30 April 2009

The history of "Dude" and "Dudeness"

A few weeks ago I encountered this comment from a schoolteacher in 1912...
“At first the users of soap and towels in this building were in disgrace or were called dudes..."
and was startled to see the word "dude" used in that era. Further consideration reminded me of "dude ranches" - whence the above photo from the Life magazine archives. It was when I got out the OED to look for an etymology that things got more interesting.

Dude. U.S. [A factitous slang term which came into vogue in New York about the beginning of 1883, in connexion with the 'aesthetic' craze of that day. Actual orgin not recorded.] A name given in ridicule to a man affecting an exaggerated fastidiousness in dress, speech, and deportment, and very particular about what is aesthetically 'good form'; hence, extended to an exquisite, a dandy, 'a swell'.

There follow several citations, including one from North Adams, Mass, in June of 1883:
"The new coined word 'dude' .. has travelled over the country with a great deal of rapidity since but two months ago it grew into general use in New York."
By the time the OED was printed in the 1930s, "dude" had already given rise to dudedom, dudeness, dudery, dudism, dudine [a female dude] and dudish. It's interesting that the connotation of foppishness in dress carried over into the 1940s when that LIFE photo was published, because the label for the picture reads as follows:
Dude Girls of the West. Expert rider Jimmy Rogers sporting fancy, fringed suede, split skirt w. matching bolero jacket as she rears up her majestic mount while maintaining seat on silver-trimmed saddle.
So she's a dude not because she's on a Florida ranch, but because she dresses so fastidiously. I'm presuming then that the "dude ranch" is called such because it is visited by "city folks" who arrive overdressed for the situation and probably affect elaborate "cowboy" gear to the amusement of real ranchers.

It's unusual to see in the OED that a word had such a precisely defined onset without the actual source being known. I would guess (any ideas out there?) that the quick spread of the word probably means that it was used in a movie or a play or a novel that the indexers for the OED never recorded on one of their little paper slips.

That leaves open the question of etymology. Given the clothing-related use of the term, I would have to surmise that "dude" arose from "dud," which is an ancient word for an article of clothing (it's own origin unknown, but dating back to the 15th century). When I was a kid, my parents (Norwegian, German) would tell me to "get your duds on." I've not heard the term used much re clothing since then, but suspect it is still common and recognizable.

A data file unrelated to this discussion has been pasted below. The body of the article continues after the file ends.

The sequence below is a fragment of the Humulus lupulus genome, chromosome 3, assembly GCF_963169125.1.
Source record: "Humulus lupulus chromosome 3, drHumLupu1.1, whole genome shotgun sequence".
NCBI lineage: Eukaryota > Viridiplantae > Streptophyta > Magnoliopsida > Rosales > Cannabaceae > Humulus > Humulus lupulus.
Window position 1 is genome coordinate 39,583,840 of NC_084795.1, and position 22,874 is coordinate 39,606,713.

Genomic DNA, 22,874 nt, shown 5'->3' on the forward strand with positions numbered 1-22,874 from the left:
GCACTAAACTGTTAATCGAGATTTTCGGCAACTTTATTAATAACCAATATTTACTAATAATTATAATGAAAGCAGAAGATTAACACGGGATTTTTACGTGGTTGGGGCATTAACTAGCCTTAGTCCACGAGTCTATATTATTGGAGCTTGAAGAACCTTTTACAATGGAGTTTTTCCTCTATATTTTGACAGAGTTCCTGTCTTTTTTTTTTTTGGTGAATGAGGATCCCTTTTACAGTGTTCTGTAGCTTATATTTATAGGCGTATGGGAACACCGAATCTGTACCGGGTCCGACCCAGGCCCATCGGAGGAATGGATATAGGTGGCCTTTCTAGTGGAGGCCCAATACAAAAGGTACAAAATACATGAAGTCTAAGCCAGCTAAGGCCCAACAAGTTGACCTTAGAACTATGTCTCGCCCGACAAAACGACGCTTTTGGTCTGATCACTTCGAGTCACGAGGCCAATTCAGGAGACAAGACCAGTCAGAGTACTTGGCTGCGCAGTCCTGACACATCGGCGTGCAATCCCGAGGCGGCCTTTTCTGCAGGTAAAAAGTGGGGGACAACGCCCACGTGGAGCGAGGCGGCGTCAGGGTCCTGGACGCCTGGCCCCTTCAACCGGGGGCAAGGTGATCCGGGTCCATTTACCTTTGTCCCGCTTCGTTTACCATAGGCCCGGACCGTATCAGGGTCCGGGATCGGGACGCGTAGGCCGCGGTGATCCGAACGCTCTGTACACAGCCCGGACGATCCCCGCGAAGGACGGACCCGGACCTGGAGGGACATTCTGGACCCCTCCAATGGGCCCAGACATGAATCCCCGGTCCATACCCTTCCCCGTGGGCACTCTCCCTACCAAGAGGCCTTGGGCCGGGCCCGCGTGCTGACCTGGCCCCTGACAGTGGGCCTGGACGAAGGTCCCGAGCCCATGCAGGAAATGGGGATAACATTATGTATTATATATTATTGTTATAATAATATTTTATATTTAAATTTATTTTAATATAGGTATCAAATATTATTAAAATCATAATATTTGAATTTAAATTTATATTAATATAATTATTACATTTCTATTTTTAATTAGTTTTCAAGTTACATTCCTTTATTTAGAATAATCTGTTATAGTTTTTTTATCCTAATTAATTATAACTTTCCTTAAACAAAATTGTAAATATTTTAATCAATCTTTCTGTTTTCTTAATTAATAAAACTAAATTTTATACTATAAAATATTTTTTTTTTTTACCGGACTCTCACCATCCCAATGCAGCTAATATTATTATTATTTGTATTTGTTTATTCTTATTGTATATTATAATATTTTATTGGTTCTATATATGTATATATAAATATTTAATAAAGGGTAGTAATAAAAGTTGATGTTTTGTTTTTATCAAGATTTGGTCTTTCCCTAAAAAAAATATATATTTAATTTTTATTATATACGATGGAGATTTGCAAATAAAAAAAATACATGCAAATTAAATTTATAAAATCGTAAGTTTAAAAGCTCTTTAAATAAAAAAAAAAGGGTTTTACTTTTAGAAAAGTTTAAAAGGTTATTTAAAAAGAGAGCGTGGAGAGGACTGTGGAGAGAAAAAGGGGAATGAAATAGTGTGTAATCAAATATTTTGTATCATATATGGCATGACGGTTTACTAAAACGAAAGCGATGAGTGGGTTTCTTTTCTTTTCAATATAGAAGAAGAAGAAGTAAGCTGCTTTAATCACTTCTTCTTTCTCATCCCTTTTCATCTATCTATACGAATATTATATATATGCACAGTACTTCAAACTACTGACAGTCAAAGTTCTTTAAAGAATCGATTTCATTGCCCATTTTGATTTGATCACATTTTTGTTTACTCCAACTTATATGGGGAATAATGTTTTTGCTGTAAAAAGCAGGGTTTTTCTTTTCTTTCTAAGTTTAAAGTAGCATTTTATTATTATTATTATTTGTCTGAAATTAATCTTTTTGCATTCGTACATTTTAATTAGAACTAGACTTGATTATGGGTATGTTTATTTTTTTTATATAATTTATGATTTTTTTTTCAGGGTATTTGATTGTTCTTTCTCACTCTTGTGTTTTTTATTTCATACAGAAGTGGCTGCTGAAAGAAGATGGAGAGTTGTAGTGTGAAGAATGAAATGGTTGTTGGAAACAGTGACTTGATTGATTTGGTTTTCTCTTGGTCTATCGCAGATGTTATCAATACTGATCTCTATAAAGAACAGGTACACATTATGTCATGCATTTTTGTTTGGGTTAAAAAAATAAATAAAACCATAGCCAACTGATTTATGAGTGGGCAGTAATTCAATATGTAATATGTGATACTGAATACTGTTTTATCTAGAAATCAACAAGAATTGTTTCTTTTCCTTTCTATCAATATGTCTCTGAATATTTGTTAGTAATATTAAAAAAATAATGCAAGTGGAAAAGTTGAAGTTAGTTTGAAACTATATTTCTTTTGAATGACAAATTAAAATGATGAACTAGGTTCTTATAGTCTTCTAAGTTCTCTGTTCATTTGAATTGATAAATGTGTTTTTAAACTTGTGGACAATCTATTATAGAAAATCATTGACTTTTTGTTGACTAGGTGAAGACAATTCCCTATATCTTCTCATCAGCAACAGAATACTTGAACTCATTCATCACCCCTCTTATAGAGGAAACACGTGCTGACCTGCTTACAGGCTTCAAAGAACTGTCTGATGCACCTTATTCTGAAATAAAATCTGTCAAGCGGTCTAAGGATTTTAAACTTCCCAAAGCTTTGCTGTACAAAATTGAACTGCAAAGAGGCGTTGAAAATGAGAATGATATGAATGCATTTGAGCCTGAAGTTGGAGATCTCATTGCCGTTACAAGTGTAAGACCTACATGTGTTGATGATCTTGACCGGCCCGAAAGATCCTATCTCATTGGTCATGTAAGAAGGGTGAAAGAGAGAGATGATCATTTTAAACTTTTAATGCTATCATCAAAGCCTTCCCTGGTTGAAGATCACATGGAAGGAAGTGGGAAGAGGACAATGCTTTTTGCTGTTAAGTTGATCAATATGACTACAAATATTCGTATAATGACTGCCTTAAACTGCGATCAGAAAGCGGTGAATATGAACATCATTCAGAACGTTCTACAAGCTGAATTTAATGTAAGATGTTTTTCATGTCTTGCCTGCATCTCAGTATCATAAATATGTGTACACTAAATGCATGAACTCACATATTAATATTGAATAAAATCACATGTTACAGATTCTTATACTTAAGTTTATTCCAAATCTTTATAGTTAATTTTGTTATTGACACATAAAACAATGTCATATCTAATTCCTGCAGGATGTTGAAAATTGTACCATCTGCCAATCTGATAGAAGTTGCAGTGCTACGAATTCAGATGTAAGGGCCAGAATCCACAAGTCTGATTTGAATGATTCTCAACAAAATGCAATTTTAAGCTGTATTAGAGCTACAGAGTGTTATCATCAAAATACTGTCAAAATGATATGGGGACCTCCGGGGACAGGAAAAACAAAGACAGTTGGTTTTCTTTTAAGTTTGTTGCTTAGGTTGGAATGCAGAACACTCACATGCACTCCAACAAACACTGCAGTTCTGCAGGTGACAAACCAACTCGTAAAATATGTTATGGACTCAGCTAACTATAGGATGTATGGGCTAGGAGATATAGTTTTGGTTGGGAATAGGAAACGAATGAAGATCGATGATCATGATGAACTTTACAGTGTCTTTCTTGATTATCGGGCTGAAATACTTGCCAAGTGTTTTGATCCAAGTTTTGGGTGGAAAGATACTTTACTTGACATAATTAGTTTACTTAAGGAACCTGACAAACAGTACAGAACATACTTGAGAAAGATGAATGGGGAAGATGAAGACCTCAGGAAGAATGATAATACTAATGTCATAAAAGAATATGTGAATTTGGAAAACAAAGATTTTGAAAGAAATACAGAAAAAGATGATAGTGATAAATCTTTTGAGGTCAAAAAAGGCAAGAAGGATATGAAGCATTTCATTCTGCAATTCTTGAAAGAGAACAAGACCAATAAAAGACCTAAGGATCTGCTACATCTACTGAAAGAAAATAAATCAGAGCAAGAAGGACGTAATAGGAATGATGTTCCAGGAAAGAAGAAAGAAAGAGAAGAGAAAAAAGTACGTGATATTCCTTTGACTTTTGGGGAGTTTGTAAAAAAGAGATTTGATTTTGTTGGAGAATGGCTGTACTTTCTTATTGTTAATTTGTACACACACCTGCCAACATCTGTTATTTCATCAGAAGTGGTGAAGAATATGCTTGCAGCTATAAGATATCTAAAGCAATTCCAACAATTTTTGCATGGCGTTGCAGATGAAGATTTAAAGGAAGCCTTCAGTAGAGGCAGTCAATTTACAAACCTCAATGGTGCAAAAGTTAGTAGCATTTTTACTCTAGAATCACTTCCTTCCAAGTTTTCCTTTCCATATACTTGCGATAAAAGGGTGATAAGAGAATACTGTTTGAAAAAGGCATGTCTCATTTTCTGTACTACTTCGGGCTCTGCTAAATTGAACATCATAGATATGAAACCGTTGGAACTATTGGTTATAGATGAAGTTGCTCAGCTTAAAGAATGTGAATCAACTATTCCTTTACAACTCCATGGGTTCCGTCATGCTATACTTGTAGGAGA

I can't leave the subject without at least a tip of the hat to the Big Lebowski for popularizing the word:
"I'm the Dude. So that’s what you call me. That, or His Dudeness, or Duder, or El Duderino..."
It's also self-evident that by the time that movie came out in 1998 the term had absolutely and totally lost its connotation of fastidiousness of dress. Now the term seems omnipresent in commercials, television, and street greetings. But it's interesting to know the background.

Update: I should have checked Wikipedia first. Rather than revise all the above, I'll just append an addendum here. "Dude" was reportedly first used in the 1870s, and in 1883 it was in the Home and Farm Manual (which undoubtedly accounts for the rapid spread that year). There's a good citation re etymology to a book called Words and Their History, which is accessible via Google Books at the link.

Wiki also offers a photo (left) of Evander Berry Wall, a turn-of-the-century multimillionaire who was acclaimed as the "King of the Dudes" for wearing hip-length leather boots. He owned 500 trousers, 5,000 ties, and wore "extraordinary" outfits. He was the first person ever recorded to have worn a white dinner jacket, and once changed clothes 40 times between breakfast and dinner. He died leaving an estate of only $12,608 after having "squandered nearly every cent on pleasure."

Sounds like an interesting guy. Next time one of your friends calls himself a "dude," you might mention Mr. Evander Berry Wall...


  1. Evander Berry Wall is one strange looking dude.

  2. In Deadwood, Al Swearengen repeatedly calls Alma Garret's citified, dandy husband Brom "the dude," so David Milch was apparently aware of the older meaning. Partridge's Dictionary of Slang suggests that dude derives from the Scottish dud, "a delicate weakling; person without ability and/or spirit" with "the semantic transition being aided, maybe, by the dial. v.i. dud, to dress" (as you've suggested).

  3. But don't underestimate the power of Spicoli...

    Fast Times at Ridgemont High introduced the masses to the surfer/stoner culture of the early '80s-- and the word dude. Best pronounced with an elongated U, as in, "duuuude!"


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